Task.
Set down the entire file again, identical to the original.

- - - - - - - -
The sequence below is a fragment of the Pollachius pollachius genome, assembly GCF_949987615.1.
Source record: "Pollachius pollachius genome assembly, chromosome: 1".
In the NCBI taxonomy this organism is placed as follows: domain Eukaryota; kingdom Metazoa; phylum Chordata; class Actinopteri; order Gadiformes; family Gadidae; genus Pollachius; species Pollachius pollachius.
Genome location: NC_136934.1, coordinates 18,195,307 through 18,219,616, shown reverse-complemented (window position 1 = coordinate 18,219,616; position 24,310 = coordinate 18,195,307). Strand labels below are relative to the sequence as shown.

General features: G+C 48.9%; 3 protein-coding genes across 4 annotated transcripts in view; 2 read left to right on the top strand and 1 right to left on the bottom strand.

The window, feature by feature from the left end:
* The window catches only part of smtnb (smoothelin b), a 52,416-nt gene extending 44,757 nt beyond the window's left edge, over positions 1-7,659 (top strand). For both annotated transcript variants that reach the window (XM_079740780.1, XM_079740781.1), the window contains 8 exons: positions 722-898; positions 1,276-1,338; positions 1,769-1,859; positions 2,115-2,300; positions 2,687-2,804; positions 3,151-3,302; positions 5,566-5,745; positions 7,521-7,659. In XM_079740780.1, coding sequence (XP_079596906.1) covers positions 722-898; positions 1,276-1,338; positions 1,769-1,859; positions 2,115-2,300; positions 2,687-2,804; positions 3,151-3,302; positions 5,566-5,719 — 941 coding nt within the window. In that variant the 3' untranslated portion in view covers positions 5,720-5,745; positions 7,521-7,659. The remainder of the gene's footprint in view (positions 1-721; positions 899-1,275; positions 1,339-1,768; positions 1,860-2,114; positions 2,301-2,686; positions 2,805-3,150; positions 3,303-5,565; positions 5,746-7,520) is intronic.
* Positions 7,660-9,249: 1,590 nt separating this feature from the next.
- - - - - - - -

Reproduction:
The sequence below is a fragment of the Pollachius pollachius genome, assembly GCF_949987615.1.
Source record: "Pollachius pollachius genome assembly, chromosome: 1".
In the NCBI taxonomy this organism is placed as follows: domain Eukaryota; kingdom Metazoa; phylum Chordata; class Actinopteri; order Gadiformes; family Gadidae; genus Pollachius; species Pollachius pollachius.
Genome location: NC_136934.1, coordinates 18,195,307 through 18,219,616, shown reverse-complemented (window position 1 = coordinate 18,219,616; position 24,310 = coordinate 18,195,307). Strand labels below are relative to the sequence as shown.

General features: G+C 48.9%; 3 protein-coding genes across 4 annotated transcripts in view; 2 read left to right on the top strand and 1 right to left on the bottom strand.

The window, feature by feature from the left end:
* The window catches only part of smtnb (smoothelin b), a 52,416-nt gene extending 44,757 nt beyond the window's left edge, over positions 1-7,659 (top strand). For both annotated transcript variants that reach the window (XM_079740780.1, XM_079740781.1), the window contains 8 exons: positions 722-898; positions 1,276-1,338; positions 1,769-1,859; positions 2,115-2,300; positions 2,687-2,804; positions 3,151-3,302; positions 5,566-5,745; positions 7,521-7,659. In XM_079740780.1, coding sequence (XP_079596906.1) covers positions 722-898; positions 1,276-1,338; positions 1,769-1,859; positions 2,115-2,300; positions 2,687-2,804; positions 3,151-3,302; positions 5,566-5,719 — 941 coding nt within the window. In that variant the 3' untranslated portion in view covers positions 5,720-5,745; positions 7,521-7,659. The remainder of the gene's footprint in view (positions 1-721; positions 899-1,275; positions 1,339-1,768; positions 1,860-2,114; positions 2,301-2,686; positions 2,805-3,150; positions 3,303-5,565; positions 5,746-7,520) is intronic.
* Positions 7,660-9,249: 1,590 nt separating this feature from the next.